From the director of this year’s masterpiece Sewer Gators comes this earlier film where the title doesn’t refer to the type of flatulence, but a killer mime.
A young man brings in a videotape called “The Day the Mime Cried”, a lost footage film from the viewpoint of reporter Brock Peterson. Fifteen years ago, young Billy Jacobs disappeared when he was kidnapped by a mime. The disappearance has triggered something in his brother Ed, who has decided to go after all mimes in hopes of finding his brother and perhaps seek revenge if he’s gone for good.
Meanwhile, a group of teens, Tucker, Lola, Jenny, Jock, and Gary head to a cabin as they are members of an acting troupe. En route, they run into a mysterious mime but ignore him and leave. They soon learn the mime has followed them and he decides to go on a killing spree targeting the teens. Meanwhile, Ed is still on the hunt for the mime who is responsible for his brother’s disappearance and will to great lengths to avenge him.
You have to love Paul Dale’s work. There are filmmakers who make films to envision the greatness of their projects. There’s filmmakers who make film for the fun of it to entertain the crowds as well. Dale falls in the latter. He loves to make films with his friends for the fun of it. He doesn’t care what people think of them and you have to respect that. But let’s face it. They are so entertaining and fun to watch. Made in 2016, this film could have easily been about killer farts but a killer mime movie? Gotta love it!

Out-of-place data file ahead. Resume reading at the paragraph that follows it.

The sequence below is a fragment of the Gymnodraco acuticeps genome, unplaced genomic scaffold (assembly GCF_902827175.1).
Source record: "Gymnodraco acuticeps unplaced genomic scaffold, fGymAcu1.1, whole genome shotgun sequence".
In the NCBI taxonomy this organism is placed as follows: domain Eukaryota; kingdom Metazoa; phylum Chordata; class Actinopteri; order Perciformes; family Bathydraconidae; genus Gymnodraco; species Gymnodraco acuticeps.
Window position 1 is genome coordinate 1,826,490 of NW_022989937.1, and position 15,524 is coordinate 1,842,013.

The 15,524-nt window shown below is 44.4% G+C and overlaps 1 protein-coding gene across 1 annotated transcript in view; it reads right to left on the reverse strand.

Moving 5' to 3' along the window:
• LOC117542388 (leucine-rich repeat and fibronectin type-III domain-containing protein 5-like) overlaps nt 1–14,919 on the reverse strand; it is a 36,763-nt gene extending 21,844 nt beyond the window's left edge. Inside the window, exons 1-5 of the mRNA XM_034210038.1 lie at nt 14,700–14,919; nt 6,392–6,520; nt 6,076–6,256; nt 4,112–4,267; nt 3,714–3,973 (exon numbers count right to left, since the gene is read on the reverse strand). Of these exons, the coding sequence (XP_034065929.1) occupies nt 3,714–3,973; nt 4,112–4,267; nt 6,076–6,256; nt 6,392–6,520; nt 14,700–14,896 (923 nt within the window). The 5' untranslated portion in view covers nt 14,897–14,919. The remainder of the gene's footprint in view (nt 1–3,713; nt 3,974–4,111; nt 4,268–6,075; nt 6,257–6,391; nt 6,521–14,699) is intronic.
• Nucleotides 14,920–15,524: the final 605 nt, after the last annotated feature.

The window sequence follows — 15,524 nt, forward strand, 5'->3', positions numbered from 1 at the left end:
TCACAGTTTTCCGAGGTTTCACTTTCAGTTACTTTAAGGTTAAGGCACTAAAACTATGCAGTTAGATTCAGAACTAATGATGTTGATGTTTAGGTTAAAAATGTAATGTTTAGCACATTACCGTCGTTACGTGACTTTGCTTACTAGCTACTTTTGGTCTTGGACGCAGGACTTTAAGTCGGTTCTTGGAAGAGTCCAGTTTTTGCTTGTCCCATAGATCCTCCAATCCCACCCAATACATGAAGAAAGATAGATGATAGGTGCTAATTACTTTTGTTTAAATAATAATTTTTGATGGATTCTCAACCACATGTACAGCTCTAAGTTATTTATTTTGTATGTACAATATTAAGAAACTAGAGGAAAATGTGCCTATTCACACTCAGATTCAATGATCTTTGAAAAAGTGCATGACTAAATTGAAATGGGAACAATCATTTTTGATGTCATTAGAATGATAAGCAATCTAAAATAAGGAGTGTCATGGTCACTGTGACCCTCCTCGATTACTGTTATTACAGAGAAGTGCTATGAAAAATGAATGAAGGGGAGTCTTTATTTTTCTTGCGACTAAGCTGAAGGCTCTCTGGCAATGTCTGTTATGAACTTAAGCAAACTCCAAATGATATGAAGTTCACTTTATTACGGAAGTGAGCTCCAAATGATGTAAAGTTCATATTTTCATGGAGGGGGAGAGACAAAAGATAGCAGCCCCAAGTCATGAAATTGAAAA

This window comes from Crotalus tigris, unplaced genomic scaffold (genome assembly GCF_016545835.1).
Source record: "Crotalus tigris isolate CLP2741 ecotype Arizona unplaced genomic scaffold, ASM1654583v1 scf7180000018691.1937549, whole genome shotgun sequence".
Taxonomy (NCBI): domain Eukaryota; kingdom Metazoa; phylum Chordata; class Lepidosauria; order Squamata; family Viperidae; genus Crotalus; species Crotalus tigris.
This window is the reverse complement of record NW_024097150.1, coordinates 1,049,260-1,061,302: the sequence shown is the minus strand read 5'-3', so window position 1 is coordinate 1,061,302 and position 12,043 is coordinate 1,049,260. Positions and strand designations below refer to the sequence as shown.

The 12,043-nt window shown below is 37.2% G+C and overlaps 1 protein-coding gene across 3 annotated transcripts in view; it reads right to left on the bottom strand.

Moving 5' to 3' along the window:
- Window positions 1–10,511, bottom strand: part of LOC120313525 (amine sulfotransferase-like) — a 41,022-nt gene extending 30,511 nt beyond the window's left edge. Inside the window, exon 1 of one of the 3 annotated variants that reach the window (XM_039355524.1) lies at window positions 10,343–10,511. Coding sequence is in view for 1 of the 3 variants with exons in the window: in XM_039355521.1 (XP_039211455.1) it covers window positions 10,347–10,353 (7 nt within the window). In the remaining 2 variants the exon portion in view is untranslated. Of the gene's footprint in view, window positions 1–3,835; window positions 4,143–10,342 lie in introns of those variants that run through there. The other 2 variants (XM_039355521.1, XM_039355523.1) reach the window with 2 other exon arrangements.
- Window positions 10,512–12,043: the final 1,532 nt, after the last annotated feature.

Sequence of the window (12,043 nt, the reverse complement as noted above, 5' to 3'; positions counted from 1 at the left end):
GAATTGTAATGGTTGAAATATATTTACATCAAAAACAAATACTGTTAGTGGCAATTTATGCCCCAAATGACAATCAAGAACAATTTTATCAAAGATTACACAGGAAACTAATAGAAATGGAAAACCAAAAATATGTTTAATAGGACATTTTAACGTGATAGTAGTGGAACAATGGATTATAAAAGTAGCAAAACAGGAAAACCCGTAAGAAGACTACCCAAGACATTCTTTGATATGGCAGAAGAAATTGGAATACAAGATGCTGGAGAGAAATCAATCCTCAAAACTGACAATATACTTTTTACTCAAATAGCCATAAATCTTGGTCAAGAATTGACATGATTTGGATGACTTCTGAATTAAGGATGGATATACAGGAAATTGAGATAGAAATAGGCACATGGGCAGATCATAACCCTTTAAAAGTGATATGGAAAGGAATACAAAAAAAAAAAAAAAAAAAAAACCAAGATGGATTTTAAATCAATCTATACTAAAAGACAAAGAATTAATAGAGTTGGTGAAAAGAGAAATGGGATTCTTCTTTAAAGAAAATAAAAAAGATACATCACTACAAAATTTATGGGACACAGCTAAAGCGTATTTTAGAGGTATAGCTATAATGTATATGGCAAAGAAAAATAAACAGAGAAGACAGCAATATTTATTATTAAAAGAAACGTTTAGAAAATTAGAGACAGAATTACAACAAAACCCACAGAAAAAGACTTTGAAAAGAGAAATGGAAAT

Inspired by Jerry Lewis’s lost film The Day the Clown Cried, the film starts out with a video tape found and then we reveal the story. Dale himself takes the role of reporter Brock Peterson (a role he would reprise in Sewer Gators), who is investigating the disappearance of a 15-year old kid and finds himself in the strangest of situations. Stephen Hammond’s Ed is the brother seeking revenge for the disappearance of his brother and goes after anyone resembling a mime, including one decked out in KISS-inspired make-up played by Austin Naulty.
Sean Phelan’s Gary is the goofiest member of the troupe, even having a running gag of being there in the wrong place wrong time with a one-liner. Angel Giuffra’s Jenny is the lovestruck member of the group, clearly having a crush on Jock, who shows more LGBTQ tendencies while Cameron Zarbakhsh’s Tucker has a fling with Manon Pages’ Lola, a young woman he only met a few hours ago. Charles Early is fantastic as the titular “Silent but Deadly”, our killer mime. Some of the kill scenes are OTT and are meant to be that way and the practical effects are not bad considering the budget.
Silent But Deadly is a fun entertaining horror-comedy that like Sewer Gators is not meant to be taken seriously at all. It is clearly a fun project that has a killer mime and some funny scenes. There are also an epilogue and bloopers and what better way to spend 62 minutes?
WFG RATING: B
SRS Entertainment presents a Paul Dale Films production. Director: Paul Dale. Producers: Alex Bonin, Paul Dale, Dylan McGovern, and Jonathan Monte. Cinematography: Paul Dale. Editing: Paul Dale.
Cast: Charles Early, Angel Giuffra, Manon Pages, Cameron Zarbakhsh, Sean Phelan, Carter Simoneaux, Stephen Hammond, Austin Naulty, Paul Dale.